Totalitarian bombs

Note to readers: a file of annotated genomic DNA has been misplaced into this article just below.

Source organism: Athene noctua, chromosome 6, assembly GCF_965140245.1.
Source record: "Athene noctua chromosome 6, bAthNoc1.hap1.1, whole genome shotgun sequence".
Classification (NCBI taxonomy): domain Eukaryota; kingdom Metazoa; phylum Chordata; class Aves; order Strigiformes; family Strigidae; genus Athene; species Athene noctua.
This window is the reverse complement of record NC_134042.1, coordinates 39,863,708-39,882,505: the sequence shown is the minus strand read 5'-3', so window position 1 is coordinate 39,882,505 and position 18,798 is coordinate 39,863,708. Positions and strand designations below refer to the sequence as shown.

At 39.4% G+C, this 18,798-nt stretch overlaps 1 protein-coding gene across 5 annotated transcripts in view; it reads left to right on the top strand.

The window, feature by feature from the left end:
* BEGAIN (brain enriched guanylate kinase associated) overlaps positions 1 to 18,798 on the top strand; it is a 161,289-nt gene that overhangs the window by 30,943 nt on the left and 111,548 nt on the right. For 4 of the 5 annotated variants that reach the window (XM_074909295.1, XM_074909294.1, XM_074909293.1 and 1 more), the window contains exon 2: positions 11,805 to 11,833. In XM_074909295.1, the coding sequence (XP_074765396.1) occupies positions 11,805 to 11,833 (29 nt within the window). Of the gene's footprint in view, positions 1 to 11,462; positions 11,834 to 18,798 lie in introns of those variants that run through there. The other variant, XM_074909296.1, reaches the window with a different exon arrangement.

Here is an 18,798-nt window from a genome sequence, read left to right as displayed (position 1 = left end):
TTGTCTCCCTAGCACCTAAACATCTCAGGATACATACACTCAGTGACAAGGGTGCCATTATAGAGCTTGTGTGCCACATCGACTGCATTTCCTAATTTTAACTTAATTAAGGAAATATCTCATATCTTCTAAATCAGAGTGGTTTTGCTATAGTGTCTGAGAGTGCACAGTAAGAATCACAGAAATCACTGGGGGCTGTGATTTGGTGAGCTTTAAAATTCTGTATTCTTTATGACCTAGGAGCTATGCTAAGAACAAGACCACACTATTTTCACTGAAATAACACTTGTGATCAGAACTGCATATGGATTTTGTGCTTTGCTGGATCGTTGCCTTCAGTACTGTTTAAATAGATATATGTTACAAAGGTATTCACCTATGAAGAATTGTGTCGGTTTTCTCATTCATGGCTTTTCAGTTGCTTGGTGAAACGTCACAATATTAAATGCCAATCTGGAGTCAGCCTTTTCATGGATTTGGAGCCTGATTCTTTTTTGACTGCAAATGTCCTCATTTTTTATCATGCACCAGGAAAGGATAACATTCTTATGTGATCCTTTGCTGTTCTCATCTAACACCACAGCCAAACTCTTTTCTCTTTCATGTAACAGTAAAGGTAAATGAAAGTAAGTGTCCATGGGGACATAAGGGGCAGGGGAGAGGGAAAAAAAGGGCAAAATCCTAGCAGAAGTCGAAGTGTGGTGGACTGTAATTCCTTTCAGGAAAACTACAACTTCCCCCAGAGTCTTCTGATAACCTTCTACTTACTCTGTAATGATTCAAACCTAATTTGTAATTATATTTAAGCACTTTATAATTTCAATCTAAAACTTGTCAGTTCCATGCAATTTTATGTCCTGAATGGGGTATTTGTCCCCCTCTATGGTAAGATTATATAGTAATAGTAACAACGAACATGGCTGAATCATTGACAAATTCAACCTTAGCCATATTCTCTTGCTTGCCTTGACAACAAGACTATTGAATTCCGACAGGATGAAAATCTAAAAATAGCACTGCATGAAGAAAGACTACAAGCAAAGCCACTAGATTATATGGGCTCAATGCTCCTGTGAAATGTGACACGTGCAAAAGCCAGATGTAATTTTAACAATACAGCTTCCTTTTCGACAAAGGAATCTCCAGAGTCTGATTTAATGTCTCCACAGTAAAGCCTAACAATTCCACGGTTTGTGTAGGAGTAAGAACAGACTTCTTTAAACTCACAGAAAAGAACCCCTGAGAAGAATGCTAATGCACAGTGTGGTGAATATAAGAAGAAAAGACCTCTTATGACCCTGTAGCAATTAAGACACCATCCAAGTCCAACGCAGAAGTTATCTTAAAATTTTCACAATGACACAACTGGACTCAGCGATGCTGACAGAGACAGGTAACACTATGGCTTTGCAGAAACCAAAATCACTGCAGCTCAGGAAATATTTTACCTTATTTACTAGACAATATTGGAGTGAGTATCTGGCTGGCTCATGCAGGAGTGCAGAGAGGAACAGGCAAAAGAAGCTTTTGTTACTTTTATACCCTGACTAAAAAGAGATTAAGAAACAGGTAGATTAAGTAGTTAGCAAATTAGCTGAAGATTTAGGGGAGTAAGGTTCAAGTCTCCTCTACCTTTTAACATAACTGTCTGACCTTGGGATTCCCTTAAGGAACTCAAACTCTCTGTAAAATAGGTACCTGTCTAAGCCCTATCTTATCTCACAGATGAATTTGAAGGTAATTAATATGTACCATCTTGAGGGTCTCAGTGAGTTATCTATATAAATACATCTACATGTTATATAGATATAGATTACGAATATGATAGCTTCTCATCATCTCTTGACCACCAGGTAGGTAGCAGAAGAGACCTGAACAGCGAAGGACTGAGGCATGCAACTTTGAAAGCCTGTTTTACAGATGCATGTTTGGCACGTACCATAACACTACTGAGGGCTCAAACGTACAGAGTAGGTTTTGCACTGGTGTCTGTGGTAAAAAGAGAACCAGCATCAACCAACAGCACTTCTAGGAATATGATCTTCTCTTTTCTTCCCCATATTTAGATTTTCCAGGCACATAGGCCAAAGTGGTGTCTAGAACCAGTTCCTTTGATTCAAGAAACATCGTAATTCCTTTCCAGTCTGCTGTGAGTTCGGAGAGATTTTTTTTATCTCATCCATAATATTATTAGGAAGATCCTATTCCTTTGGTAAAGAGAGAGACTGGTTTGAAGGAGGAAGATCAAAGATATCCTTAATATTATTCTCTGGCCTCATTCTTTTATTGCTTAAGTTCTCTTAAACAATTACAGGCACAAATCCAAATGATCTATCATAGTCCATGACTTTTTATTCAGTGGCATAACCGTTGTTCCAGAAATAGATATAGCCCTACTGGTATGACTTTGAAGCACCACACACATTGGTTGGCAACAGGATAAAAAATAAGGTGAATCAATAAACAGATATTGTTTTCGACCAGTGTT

Planting bombs in busy streets, to achieve the greatest possible number of victims, is always brutal and unjustified. But the double bombing in an Istanbul neighborhood last Sunday night goes beyond all limits in terms of its barbarity. First a small bomb went off, and when people gathered to see what had happened, a second exploded, killing 17 people, five of them children, and wounding another 150. The killers wanted many victims. But they also wanted to shake Turkey’s population to the core, to instill the fear of an enemy that respects no rules of human conduct. Their identity is not yet known. Despite the fact that the authorities, including Premier Recep Tayyip Erdogan, have pointed at the Kurdish separatists of the PKK, the timing of the attack places it at the center of the mortal struggle between the «deep state» of secular nationalists and Erdogan’s Islamist party. Ankara’s Constitutional Court is deliberating whether to ban Ergodan’s party and banish him, President Abdullah Gul and others from politics. At the same time, police have been rounding up members of a shadowy organization whom prosecutors accuse of trying to trigger a coup to overthrow the government. Years may pass before we learn the truth, but it is easy in the circumstances to assume that Sunday’s bombs were aimed at creating a climate of insecurity that would work in favor of the security and para-state forces, at the expense of the government. If this were the aim, it backfired: Erdogan was warmly received at a mass funeral of victims on Monday. What is clear is that the perpetrators will never be able to atone for so many deaths. Whatever they claim regarding «liberation» (if they are separatists) or the effort to protect the secular state, they have revealed a totalitarian mentality: They want the people to submit to their will and aims. Sunday’s slaughter may make moderates on both sides of Turkey’s great battle realize that they face an enemy more terrible than either – fanaticism.

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